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‘Built to be CEO’ by Sabrina Ghouse: an inspiring publication for aspiring women

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 By Darshana Abayasingha

For those of you who have not yet decided what you want to be, Sri Lankan-born Sabrina Ghouse lends advanced career advice to women on how to get to the top in her newly released book ‘Built to be CEO, A Woman’s Journey to the Top’. “I am here to convince you: you are built to be CEO,” she states. 

In a 221-page well-researched publication with multi-faceted representations on how to thrive in today’s environment, Sabrina hopes that one day the appointment of a woman as CEO is so common that it will no longer be noteworthy. However, ‘Built to be CEO’ is not just a book for women, but a publication for men and women alike who aspire to become effective leaders. The book offers candid palpable points of view on how to get to the top, how to lead and inspire others. 

Introducing ‘Built to be CEO’, Sabrina asks: “Have you asked yourself, ‘Is there more I can do?’ or ‘Can I do better, and go further?’ Have you asked yourself, ‘Am I built for more’?” Future CEOs will accomplish more in their careers than the average person.  

They consistently ask themselves, ‘Is there more I can do? Can I do better? Am I built for more?’ And they undoubtedly answer their own questions with, ‘yes’. While we all set goals, future CEOs continue to push the boundaries of their goals and remind themselves that they haven’t come this far, just to come this far.” 

Sabrina likens typical modern-day CEOs to a male North American Moose – the tallest mammal on the continent with striking postures and deadly to humans who cannot protect themselves. But the physical characteristics of a future CEO can be shaped by ‘you’, she adds. 

Sabrina lists 10 Building Blocks, which are broken down into distinct chapters, beginning with self-exploration: Do you want to be CEO? Secondly, it discusses why Time is your Most Valuable Player and then Understanding What you are Getting Into, before conferring types and traits, support environments and the way forward. 

“Across the new world of business, where disruption is at every corner and innovation is the word of the day, CEOs and future CEOs must shift focus to the ‘money value of time’. Cutting-edge people and companies are rethinking the nature of their relationship with time. While most people will calculate the value of their time using only their hourly wage or gross income, the money value of time is influenced by a number of other factors. 

“If you are aiming to be CEO the present value of your time is greater than the same amount of time in the future. It is now more important that the time you have in your early career is spent well. This lesson came to me from a CEO I worked with closely. He said: ‘You might be the youngest in the room, and the youngest to do many things. But at some point, you stop being the youngest. And you will look back and reflect on whether you could have achieved more earlier on in your life, and regrets are expensive’,” Sabrina writes.  

Empowered women empower women, she opines. Sabrina has worn many hats in her career serving numerous CEOs in diverse industries mostly as a Chief of Staff. She affirms that in this role she has learnt many lessons about building a strong resume, finding a solid support network, practicing self-awareness and building a unique brand to advance your career.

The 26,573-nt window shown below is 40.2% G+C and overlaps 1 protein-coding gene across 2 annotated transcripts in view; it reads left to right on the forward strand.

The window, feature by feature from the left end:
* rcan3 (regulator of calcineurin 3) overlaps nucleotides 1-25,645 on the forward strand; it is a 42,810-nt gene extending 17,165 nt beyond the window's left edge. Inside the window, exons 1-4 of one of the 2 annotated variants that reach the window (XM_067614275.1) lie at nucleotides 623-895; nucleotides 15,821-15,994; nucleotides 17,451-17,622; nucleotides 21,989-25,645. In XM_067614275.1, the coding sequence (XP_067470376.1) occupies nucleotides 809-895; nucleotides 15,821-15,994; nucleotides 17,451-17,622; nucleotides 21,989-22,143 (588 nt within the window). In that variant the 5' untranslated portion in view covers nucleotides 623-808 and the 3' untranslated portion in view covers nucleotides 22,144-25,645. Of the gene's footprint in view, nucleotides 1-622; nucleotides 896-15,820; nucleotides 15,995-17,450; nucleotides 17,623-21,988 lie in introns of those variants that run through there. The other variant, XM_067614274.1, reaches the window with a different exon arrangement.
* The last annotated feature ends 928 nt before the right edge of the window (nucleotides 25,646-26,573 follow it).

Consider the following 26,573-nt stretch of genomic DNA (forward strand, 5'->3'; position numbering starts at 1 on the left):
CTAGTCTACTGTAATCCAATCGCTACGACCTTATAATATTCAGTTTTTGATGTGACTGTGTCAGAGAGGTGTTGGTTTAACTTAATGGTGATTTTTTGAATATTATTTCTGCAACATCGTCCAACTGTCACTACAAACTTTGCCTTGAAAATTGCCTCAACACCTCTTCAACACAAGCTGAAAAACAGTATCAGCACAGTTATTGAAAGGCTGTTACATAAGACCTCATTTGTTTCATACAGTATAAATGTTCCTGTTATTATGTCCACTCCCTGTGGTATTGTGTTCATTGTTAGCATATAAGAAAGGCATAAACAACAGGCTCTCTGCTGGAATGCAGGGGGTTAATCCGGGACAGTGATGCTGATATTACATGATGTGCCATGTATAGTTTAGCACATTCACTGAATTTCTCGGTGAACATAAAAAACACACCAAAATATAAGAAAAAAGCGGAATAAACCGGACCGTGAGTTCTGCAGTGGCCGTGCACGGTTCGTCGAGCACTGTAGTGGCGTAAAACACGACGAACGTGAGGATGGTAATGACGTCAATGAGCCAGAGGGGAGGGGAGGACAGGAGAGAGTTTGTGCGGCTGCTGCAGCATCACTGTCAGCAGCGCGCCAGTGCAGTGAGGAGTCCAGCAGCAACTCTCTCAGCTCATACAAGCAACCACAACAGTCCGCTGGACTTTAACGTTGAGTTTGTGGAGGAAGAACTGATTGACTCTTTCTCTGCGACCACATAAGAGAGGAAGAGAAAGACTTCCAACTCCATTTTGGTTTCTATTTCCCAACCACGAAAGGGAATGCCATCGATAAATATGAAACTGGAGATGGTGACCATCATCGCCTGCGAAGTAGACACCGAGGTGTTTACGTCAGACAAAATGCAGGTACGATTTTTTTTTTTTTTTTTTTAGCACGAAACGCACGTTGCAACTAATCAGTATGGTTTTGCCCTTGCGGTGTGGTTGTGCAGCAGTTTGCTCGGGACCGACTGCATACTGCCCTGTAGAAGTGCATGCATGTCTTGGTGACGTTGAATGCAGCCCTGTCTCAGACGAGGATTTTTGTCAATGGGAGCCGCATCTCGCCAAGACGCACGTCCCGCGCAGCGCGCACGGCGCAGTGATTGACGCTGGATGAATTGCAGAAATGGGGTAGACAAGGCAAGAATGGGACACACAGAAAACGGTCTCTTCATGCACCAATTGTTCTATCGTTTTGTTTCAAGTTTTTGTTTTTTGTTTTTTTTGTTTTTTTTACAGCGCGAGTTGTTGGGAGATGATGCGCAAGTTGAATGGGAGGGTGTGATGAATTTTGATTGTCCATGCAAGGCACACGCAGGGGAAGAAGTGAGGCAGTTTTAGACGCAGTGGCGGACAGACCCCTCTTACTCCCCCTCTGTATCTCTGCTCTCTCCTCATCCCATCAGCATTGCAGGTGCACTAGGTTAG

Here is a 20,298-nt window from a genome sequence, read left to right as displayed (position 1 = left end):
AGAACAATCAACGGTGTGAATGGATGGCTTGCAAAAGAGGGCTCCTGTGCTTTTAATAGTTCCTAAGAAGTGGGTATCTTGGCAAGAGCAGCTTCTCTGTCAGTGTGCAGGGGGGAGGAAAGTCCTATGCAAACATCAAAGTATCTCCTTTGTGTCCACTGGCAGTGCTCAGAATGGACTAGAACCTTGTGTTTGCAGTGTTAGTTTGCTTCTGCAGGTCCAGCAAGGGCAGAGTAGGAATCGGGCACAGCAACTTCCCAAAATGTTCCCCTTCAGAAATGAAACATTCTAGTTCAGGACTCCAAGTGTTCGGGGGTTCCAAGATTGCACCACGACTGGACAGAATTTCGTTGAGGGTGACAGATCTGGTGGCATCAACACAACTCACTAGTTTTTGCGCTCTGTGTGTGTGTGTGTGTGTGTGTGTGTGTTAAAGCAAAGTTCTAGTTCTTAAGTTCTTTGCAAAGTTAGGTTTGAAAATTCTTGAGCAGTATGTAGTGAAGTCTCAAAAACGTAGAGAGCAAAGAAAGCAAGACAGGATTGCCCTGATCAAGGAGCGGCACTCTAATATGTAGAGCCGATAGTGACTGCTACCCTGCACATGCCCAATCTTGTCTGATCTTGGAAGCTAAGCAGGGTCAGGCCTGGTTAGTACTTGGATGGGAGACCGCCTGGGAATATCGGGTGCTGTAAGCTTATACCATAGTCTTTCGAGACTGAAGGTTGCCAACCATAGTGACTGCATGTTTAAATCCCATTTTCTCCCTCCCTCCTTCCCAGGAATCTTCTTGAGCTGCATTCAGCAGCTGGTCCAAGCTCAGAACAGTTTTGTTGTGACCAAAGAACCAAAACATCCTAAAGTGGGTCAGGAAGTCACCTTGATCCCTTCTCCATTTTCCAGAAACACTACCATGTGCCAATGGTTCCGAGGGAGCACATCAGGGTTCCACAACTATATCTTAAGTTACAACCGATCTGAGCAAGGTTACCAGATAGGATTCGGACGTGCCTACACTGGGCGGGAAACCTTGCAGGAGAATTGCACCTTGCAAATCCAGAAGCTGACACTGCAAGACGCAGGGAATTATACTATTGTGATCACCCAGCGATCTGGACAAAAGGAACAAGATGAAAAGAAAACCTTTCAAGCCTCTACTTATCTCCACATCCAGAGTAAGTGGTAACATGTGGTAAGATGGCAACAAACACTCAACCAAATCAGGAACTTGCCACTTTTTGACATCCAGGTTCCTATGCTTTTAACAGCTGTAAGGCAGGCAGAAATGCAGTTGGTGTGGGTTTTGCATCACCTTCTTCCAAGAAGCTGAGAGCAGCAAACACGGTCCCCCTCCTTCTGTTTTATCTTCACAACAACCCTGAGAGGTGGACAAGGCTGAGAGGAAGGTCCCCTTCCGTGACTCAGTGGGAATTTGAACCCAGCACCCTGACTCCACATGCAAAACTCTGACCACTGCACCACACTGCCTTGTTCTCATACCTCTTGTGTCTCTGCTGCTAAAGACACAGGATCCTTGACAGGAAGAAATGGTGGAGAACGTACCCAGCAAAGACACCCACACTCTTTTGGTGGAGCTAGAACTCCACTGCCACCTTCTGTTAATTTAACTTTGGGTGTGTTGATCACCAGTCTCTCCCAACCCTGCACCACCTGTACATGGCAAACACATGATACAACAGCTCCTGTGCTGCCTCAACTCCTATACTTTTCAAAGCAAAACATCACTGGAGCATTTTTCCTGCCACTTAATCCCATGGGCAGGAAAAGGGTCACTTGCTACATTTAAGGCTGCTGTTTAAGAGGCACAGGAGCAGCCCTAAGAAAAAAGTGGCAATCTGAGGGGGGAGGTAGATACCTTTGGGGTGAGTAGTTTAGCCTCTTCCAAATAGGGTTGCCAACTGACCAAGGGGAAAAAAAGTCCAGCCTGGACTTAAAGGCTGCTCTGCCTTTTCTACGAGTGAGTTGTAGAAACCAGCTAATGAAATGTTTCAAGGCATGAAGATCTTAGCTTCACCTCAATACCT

A Graduate of Harvard University, she is the Chief of Staff to the CEO of AAA in the USA, and is the Founder of two education non-profit organisations. In the book, Sabrina features stories from five role models and mentors including Emmy-winning reporter Patti Lee, four-time Olympic Champion Jenniffer Botterill, UFC Champion Alexis Davis and McKinsey Managing Partner Laura Furstenthal.  

Sabrina dissects and describes her 10 Building Blocks in great detail, drawing from her own experiences and others, providing advice and motivation to identify and overcome challenges at each stage. The book dispenses great advice on avoiding mistakes with your time during the early stages of a career, and provides detailed analysis of progress with gender gaps within industry. 

Sabrina pays tribute to her mother who had encouraged her to be what she was built to be. “My mother told me once, ‘Some people are so poor that they only have money’. That statement has become imprinted on my mind, and I hope it will be on yours too,” She states. ‘Built to be CEO’ is a highly informative and inspirational work, which is suitable for young executives as well as senior managers lending great insights on early career development, management thinking and strategy. 

In her book, Sabrina points to 2017 as an exciting year as the number of women leading Fortune 500 companies had grown to 6.4%, which is a record high in comparison to 2.6% a decade earlier. However, this number dropped to 4.8% in 2018. But in the grand scheme of things, the numbers are improving albeit slowly, she points out. 

Sabrina quotes a Paysa study which showed 41% of women lacked courage to ask for a raise, whilst a Harvard study showed that women tend to apply for a job only if they meet 100% of the qualifications required, whilst men did so even at 60%.

“No, it’s not too early to say you are built to be CEO, or act like a future CEO. It might be days, months, years, or decades you become a CEO based on the foundation you have laid for your career, and the decisions you make for yourself. The important titbit to remember is that you charter your own journey. Your journey starts as soon as you say out loud, ‘I am built to be a CEO’,” Sabrina writes. 


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